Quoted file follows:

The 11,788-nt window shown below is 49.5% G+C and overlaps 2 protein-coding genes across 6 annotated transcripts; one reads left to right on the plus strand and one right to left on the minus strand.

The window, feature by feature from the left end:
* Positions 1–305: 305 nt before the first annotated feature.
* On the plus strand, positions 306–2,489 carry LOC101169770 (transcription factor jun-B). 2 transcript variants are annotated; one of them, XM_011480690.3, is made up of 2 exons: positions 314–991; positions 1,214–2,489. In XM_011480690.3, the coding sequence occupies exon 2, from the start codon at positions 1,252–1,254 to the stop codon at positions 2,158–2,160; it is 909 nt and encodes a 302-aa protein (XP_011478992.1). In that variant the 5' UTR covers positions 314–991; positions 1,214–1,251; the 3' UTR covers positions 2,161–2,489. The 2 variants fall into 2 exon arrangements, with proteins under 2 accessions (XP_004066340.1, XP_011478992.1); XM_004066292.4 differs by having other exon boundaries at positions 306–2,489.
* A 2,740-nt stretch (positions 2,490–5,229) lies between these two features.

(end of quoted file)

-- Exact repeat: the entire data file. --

The 11,788-nt window shown below is 49.5% G+C and overlaps 2 protein-coding genes across 6 annotated transcripts; one reads left to right on the plus strand and one right to left on the minus strand.

The window, feature by feature from the left end:
* Positions 1–305: 305 nt before the first annotated feature.
* On the plus strand, positions 306–2,489 carry LOC101169770 (transcription factor jun-B). 2 transcript variants are annotated; one of them, XM_011480690.3, is made up of 2 exons: positions 314–991; positions 1,214–2,489. In XM_011480690.3, the coding sequence occupies exon 2, from the start codon at positions 1,252–1,254 to the stop codon at positions 2,158–2,160; it is 909 nt and encodes a 302-aa protein (XP_011478992.1). In that variant the 5' UTR covers positions 314–991; positions 1,214–1,251; the 3' UTR covers positions 2,161–2,489. The 2 variants fall into 2 exon arrangements, with proteins under 2 accessions (XP_004066340.1, XP_011478992.1); XM_004066292.4 differs by having other exon boundaries at positions 306–2,489.
* A 2,740-nt stretch (positions 2,490–5,229) lies between these two features.